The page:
gertrude Stein once said, "America is my country, but Paris is my hometown." That is pretty much how I feel about Paris. A psychic once told me that I have had 3 happy lives in Paris. So maybe that is why I feel this way. This book is a charming look into the lives of people who feel the same way about Paris as I do. I am about 2/3s of the way through the book and trying to read it slowly to make it last as long as possible.
In this volume, thirty-two writers parse their Paris moments. Some are well known -- Joe Queenan, Janine di Giovanni, Diane Johnson, Stacy Schiff, Judith Thurman, Edmund White, and Lily Tuck among them. Others, including a French blogger who doesnâ€™t consider herself to be a writer at all, are not. Yet each has an intriguing story to tell. And about half of these pieces, commissioned specifically for this book, are here published for the first time.
These writers came to Paris from many directions -- North America, the Middle East, other parts of Europe -- and for myriad reasons, from learning French to attending cooking school to simply finding work. They were typically young when they did so, typically open, and the experience typically changed their lives.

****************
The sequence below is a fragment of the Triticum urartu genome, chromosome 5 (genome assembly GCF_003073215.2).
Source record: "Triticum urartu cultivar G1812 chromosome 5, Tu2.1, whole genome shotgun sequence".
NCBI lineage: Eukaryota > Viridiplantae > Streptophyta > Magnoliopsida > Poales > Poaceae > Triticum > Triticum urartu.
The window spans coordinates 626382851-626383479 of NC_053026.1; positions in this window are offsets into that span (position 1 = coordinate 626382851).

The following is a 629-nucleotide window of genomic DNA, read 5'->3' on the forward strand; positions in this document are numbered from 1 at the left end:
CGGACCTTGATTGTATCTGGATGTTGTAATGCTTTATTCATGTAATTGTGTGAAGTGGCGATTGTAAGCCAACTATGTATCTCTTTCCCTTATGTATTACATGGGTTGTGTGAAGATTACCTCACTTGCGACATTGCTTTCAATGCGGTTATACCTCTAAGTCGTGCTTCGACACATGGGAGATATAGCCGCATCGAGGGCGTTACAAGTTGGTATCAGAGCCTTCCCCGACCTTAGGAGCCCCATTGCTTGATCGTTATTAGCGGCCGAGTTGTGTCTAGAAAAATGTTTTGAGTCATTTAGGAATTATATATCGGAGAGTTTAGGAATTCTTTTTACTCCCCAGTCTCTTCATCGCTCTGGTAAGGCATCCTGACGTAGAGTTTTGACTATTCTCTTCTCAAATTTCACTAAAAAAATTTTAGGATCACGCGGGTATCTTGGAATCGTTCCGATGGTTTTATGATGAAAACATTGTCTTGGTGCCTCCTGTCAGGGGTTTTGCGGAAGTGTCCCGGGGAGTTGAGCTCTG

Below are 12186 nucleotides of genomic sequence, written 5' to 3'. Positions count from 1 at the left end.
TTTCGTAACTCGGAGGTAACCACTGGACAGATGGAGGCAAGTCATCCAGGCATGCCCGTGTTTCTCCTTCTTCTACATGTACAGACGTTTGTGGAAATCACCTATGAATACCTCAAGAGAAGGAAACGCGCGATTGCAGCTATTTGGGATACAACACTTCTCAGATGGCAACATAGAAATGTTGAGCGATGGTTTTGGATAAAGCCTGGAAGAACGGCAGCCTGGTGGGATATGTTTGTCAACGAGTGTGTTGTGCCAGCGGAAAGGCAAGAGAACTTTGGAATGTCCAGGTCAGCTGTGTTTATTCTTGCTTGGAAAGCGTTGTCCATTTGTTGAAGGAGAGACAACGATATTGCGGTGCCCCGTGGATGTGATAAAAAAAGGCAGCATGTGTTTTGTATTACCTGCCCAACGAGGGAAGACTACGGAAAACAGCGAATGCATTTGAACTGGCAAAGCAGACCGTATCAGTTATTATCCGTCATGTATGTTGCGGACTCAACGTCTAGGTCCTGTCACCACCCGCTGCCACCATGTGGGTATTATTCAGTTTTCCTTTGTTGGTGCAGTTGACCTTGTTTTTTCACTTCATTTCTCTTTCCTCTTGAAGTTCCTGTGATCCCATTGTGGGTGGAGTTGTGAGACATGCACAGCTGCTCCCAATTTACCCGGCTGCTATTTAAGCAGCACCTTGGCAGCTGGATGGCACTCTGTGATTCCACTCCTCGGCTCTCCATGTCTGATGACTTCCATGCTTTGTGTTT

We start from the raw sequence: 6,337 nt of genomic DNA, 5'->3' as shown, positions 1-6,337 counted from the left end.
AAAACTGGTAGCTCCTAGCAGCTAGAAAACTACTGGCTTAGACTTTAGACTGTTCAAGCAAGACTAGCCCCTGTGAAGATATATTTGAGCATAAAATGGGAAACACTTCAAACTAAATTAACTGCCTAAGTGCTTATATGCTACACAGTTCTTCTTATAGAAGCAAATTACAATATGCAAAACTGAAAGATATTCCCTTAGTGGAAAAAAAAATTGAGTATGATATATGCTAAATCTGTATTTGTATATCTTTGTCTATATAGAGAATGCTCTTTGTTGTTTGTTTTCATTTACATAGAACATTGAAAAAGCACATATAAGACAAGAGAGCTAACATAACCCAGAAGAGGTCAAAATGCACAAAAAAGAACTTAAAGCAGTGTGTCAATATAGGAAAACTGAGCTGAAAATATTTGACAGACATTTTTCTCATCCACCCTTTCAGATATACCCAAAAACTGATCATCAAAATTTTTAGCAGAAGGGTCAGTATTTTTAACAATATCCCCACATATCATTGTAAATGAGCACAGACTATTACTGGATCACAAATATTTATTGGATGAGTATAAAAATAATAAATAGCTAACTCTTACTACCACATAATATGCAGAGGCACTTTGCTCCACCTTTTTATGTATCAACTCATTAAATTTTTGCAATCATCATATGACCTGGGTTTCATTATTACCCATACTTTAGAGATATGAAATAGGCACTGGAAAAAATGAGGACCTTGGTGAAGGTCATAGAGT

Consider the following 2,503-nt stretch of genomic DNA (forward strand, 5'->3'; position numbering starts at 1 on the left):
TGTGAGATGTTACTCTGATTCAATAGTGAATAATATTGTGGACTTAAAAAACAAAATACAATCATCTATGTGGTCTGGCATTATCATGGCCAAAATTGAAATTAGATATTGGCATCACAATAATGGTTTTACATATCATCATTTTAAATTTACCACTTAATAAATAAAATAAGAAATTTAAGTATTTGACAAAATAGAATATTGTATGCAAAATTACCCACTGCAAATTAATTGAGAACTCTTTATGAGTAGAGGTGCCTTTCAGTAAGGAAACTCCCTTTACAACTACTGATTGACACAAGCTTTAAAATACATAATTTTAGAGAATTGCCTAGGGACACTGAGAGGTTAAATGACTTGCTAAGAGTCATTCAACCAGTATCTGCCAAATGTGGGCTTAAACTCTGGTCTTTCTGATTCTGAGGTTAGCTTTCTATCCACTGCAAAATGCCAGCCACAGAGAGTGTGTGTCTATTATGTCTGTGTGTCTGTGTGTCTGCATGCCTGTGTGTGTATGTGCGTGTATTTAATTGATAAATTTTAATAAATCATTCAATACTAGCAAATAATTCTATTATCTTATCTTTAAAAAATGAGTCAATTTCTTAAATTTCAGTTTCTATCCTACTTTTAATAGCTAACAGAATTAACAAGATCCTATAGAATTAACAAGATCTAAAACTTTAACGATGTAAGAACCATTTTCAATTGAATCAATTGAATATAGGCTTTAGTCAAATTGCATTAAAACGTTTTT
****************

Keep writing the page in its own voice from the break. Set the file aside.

Some write about why they moved to the place the writer Francine du Plessix Gray has dubbed "that siren Paris" in the first place. Others about what they found after they arrived. For some, the French capital could never be home; others never left. And, for surprisingly many, this siren continued to sing even after they'd moved away.
Taken together, these essays add up to a single, multifaceted portrait -- one that, like a cubist painting, is all the more descriptive for the disparate elements it contains. The result is a rich and complex depiction of an entrancing, at times exasperating, always fascinating place to live.- pariswasours.com